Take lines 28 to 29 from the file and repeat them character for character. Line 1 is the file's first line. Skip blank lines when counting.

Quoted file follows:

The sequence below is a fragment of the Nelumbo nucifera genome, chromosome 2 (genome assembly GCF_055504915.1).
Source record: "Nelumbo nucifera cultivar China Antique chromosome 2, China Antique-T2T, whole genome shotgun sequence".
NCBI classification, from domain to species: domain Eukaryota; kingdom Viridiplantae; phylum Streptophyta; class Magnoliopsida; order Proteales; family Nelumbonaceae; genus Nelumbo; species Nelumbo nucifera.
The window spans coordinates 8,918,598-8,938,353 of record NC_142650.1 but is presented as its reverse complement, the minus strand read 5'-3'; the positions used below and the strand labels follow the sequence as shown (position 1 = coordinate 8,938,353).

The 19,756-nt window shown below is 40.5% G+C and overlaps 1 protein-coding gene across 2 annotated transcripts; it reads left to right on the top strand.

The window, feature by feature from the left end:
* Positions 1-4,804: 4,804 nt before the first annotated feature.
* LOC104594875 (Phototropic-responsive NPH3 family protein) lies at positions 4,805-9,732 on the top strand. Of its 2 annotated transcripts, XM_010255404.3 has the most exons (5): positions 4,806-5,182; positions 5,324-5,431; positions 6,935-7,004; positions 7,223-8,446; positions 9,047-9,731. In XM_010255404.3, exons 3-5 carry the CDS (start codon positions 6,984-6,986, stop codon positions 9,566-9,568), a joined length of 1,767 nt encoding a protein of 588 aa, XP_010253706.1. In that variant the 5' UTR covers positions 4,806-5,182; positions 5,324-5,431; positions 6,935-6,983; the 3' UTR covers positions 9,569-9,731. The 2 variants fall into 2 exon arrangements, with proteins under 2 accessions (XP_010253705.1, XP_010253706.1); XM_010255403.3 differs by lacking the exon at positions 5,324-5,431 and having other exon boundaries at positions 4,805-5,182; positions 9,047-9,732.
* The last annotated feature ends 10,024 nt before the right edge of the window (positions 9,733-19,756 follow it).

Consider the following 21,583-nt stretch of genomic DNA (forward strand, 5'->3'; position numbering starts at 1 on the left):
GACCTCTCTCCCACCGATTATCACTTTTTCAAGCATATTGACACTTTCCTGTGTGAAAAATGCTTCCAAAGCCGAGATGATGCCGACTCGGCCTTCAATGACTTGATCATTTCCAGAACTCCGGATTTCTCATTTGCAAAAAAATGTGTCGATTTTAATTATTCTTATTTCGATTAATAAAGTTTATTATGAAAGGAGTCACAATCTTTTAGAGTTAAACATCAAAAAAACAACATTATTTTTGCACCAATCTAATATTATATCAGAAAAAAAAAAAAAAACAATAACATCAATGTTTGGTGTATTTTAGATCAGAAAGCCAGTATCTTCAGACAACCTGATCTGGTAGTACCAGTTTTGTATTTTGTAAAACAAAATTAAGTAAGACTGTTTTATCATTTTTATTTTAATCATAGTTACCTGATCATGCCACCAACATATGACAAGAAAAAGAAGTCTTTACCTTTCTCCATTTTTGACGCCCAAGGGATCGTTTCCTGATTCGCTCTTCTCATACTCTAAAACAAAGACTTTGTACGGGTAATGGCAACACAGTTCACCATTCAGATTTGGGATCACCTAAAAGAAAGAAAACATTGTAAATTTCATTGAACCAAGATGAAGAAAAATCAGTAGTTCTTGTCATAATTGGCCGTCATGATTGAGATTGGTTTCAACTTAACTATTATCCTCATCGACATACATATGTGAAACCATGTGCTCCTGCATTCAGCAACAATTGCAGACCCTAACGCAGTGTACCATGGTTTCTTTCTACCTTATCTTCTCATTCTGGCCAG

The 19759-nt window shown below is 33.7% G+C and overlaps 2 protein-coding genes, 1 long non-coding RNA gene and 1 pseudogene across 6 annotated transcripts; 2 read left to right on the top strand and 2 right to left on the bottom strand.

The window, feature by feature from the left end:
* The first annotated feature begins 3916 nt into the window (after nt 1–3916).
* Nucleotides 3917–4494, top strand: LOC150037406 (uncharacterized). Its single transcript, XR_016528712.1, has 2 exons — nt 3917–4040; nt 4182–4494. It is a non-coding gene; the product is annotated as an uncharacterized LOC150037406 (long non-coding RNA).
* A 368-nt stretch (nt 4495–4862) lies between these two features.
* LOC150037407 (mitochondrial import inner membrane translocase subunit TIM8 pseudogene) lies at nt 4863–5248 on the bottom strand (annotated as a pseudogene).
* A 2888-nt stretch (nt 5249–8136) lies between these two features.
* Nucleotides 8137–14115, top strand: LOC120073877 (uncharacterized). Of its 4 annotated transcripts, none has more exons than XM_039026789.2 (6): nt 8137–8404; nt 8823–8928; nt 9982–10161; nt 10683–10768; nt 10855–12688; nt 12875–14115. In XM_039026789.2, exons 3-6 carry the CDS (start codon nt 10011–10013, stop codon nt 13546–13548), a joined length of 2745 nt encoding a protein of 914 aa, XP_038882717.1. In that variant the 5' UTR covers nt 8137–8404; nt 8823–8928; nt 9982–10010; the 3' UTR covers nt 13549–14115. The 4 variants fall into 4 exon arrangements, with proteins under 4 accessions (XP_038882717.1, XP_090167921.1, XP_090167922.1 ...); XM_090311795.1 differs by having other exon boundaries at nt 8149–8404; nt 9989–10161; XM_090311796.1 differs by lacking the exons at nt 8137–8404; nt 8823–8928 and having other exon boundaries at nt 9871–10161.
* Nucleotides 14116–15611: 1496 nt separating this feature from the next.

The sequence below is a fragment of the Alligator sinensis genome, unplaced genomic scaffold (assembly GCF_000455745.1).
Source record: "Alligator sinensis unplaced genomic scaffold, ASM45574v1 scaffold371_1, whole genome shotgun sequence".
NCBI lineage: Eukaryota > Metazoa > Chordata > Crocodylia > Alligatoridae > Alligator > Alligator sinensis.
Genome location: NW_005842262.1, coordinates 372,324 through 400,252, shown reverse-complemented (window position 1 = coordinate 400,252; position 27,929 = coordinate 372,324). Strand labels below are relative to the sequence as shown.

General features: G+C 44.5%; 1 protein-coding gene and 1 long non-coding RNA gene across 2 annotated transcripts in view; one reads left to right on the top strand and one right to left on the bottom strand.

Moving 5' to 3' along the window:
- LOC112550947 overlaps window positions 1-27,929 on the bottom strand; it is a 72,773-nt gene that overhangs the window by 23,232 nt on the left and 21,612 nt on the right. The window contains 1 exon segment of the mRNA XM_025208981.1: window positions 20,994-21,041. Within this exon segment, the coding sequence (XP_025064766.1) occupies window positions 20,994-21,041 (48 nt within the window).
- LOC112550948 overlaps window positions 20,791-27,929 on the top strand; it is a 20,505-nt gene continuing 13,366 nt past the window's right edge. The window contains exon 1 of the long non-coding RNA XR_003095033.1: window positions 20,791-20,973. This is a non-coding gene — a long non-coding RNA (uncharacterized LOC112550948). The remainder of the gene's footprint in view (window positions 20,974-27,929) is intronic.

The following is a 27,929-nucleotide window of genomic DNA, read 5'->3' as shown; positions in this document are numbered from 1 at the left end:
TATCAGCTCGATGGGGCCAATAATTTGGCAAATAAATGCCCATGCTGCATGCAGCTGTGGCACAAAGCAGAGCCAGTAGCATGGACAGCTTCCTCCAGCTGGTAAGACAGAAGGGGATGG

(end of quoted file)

- LOC112550948 overlaps window positions 20,791-27,929 on the top strand; it is a 20,505-nt gene continuing 13,366 nt past the window's right edge. The window contains exon 1 of the long non-coding RNA XR_003095033.1: window positions 20,791-20,973. This is a non-coding gene — a long non-coding RNA (uncharacterized LOC112550948). The remainder of the gene's footprint in view (window positions 20,974-27,929) is intronic.

The following is a 27,929-nucleotide window of genomic DNA, read 5'->3' as shown; positions in this document are numbered from 1 at the left end: